Bookcase Location: MIDDLE SHELF – Permanent Collection

A scholarly compendium for which the title is the synopsis. McNeil has convened a symposium of world-class scholars. The book gets off to a halting start on the tree’s botany that suffers from an over-reliance on Cuatracasas, much of whose half-century old fieldwork has been eclipsed by recent findings. But the same opening chapter includes timeless information on ethnobotanical cacáo usage by aborigines – a treasure trove & tribute to the plant’s impressive range. Likewise the contentious 2nd chapter provokes skepticism over assertions about the origins of Theobroma cacáo trees in Mexico that are at odds with contemporary DNA analysis.

Part II turns to the real groundbreaking studies with “Cacao in Pre-Columbian Cultures”. Essays by John Henderson/Rosemary Joyce on its original invention as a straight-out fermented liquor rather than a chocolate-flavored beverage; & Simon Martin’s first-rate research on cacáo’s place in Mayan cosmology / religion (among the very highlights of the whole volume) set in motion a dramatic history covering sacred ceremonies & social performance aspects of cacáo that fix the hallucinating inner eye on the smashing of drinking vessels, Hendrix-style, during delirious encores in wuthering temples reverberating with Mayan plainsong to ‘bring on the rain goddesses’.

The editor’s own chapter, “Traditional Cacao Use in Modern Mesoamerica”, pivots the fulcrum of the entire book, bridging the past to present. Breakthroughs in hieroglyphics, linguistics, archeology, & chemical analysis have accelerated the field forward (including the unprecedented discovery of cacáo seeds sealed in a tomb some 1,500 years ago, like ‘still-fresh’ honey found buried in Egyptian pyramids). Assertions gleaned thru contemporary ritualistic use, however, cannot settle the questions whether these ceremonies are truly continuing survivors of Pre-Columbian traditions, or how much may have been altered by Colonial experience & modern experimentation. In short, are they embedded widespread cultural memes or just isolated cults, playing off myths? Interestingly, Prof. Marcy Norton in a separate book titled Sacred Gifts, Profane Properties speculates the latter: “It is even possible that they assumed a greater importance in the clandestine colonial context than they had in the old days”. Whatever their precise influences & prevalence, McNeil, along with Jaime Lara’s Texts for Aztecs and City, Temple, Stage advances a durable argument that what emerges from indigenous culture is neither a surrendering to conquest nor a covert survival of pre-Columbian ways. Instead, it seems, the interaction between Old Europe & the New World streams far from a one-way street toward something more fluid & bi-directional. A new feedback model is what is needed here.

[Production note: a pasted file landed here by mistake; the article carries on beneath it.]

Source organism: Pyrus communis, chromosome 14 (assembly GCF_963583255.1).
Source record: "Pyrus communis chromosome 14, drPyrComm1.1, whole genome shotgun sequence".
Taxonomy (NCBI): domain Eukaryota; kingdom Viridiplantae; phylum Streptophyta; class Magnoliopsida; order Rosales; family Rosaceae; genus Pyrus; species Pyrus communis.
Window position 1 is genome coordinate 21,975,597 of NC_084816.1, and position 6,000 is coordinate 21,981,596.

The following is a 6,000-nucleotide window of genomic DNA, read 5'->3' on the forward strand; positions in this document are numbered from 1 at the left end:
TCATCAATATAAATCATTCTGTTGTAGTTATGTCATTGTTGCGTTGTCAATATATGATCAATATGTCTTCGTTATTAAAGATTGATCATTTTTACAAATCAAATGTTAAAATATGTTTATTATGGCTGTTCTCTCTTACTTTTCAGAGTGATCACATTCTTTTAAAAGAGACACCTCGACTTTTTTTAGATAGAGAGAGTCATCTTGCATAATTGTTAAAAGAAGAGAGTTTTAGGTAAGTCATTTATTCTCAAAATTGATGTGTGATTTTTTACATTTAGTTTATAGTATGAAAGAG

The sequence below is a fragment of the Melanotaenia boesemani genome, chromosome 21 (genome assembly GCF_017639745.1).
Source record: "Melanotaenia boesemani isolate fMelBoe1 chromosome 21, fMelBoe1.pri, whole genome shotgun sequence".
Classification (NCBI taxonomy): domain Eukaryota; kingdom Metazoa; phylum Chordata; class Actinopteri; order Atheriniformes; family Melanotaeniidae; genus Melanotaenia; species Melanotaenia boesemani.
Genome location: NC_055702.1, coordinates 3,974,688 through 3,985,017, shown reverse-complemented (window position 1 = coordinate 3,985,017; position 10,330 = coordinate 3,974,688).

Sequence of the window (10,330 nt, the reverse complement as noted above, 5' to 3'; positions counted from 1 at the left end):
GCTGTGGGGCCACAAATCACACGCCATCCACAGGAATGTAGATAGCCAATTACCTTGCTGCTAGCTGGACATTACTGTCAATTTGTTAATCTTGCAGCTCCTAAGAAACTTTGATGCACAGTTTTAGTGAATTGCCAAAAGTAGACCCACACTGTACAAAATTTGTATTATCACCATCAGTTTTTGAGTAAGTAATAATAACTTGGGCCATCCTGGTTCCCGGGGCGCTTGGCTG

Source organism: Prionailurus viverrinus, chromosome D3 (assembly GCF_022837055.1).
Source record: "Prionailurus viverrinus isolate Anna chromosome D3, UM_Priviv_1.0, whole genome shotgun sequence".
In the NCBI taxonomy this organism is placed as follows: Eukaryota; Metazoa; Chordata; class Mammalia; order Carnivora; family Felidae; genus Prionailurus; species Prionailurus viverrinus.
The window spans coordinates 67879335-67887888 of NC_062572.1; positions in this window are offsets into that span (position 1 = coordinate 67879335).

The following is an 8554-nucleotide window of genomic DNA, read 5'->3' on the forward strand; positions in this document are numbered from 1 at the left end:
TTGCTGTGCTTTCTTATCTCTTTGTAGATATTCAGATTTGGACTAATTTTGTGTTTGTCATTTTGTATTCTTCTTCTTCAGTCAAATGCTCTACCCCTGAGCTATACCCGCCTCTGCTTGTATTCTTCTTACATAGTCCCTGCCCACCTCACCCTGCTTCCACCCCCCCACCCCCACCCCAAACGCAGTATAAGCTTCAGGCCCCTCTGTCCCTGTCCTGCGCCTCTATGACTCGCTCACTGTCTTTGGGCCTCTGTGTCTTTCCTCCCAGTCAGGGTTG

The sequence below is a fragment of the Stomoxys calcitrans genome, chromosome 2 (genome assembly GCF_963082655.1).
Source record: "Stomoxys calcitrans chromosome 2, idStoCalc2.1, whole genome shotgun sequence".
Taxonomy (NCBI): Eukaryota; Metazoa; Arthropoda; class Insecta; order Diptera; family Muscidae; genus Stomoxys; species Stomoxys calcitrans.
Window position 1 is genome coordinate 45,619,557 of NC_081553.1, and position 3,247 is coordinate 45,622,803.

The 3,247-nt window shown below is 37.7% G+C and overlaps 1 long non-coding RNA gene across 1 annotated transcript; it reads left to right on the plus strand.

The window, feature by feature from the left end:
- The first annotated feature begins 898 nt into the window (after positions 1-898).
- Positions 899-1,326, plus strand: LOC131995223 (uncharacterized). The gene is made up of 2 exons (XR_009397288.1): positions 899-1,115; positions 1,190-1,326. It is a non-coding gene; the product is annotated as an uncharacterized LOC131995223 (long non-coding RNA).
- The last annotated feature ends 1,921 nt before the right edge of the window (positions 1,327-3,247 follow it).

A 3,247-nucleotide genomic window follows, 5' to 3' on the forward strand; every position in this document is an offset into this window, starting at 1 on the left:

Chocolate in Mesoamerica culminates with an intensely relevant chapter on how history lives on in present-day Belize where everything in 21st century cacáo comes together, forming an extension of Mayan culture among the descendents of Mopan & Q’eqchi’, & their community conflicts pitting traditional land use & ceremonial cacáo trees against opportunistic modern commodity markets & global trading, a dynamic in which the torched is passed… the saga continues… & cacáo grows on.

Like Bartley’s Genetic Diversity of Cacao, this book & these scholars guide significant passages throughout the C-spot’s™ Chocolate Atlas, particularly in the extended section on Mexico. It merits space on the top shelf of the bookcase as essential reading save for its academic rigor (too arcane for many) & price ($75 for the hardcover, which should be able to purchase color prints instead of the B&W photos included – excellent though they are, so consider the paperback edition instead at roughly 1/3 the price) because McNeil’s book does for Pre-Columbian Mesoamerican cacáo what Sophie & Michael Coe’s True History did for Post-Columbian Western chocolate: Chocolate in Mesoamerica elevates it in a cumulative celebration that ends up the definitive, authoritative source.


Cameron McNeil found so many Mayan ceramic pottery vessels broken into bits & pieces of shards because:

a) poor shoddy craftsmanship never anticipated the pressures of time, excavation & the so-called “Mayan Collapse”;

b) the Mayans, lacking automatic dishwasher machines & too lazy to clean up, just threw their pots & plates out the window;

c) chocolate was often reserved for high social ceremonies which featured performative aspects culminating in an encore of smashing vessels – Hendrix-style – against the wall;

d) archeologists suffer from butterfingers & are always dropping priceless treasures on the ground.

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